Ringed sideroblasts in primary myelodysplasia. Leukemic propensity and prognostic factors.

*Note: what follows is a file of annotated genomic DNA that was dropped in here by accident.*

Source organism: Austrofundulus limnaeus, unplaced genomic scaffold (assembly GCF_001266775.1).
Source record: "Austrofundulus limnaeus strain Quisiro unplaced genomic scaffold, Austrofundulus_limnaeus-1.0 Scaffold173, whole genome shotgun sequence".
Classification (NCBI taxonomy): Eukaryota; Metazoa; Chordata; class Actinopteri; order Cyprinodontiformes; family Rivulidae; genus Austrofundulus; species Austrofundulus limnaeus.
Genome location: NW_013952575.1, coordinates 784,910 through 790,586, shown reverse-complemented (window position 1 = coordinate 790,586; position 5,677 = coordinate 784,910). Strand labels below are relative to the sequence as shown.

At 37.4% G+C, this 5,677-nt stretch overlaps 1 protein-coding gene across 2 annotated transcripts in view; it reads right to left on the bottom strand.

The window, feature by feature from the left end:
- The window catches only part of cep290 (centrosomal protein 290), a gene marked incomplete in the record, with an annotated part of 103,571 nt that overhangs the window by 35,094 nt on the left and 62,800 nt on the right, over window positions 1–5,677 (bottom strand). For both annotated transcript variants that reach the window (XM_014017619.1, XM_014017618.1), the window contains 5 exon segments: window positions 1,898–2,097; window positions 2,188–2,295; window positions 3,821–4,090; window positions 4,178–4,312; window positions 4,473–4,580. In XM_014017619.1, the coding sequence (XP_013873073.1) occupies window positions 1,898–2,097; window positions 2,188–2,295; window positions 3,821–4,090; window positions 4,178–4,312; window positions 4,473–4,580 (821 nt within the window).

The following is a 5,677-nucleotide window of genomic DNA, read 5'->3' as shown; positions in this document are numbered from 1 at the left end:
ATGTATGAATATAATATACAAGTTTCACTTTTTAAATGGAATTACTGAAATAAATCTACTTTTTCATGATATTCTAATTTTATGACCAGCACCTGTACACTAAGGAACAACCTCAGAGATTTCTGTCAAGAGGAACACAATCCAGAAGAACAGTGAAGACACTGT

Among 123 patients with ringed sideroblasts on bone marrow aspirates, 85 had acquired ringed sideroblasts with primary myelodysplasia. The patients were placed in categories modified from the French-American-British classification based on percentages of ringed sideroblasts and myeloblasts in the initial bone marrow. Overall, 48% (41/85) of patients with myelodysplasia developed acute leukemia. Primary acquired sideroblastic anemia was the most favorable category with longer survival and 13.8% (4/29) leukemic conversions. Variables correlating with leukemic transformation included male sex, thrombocytopenia, neutropenia, and pseudo-Pelger-Huët neutrophils. Only two variables had independent predictive value by multivariate regression analysis: a high percentage of myeloblasts and a low percentage of ringed sideroblasts. Numerous ringed sideroblasts strongly predicts a more favorable course in myelodysplastic patients.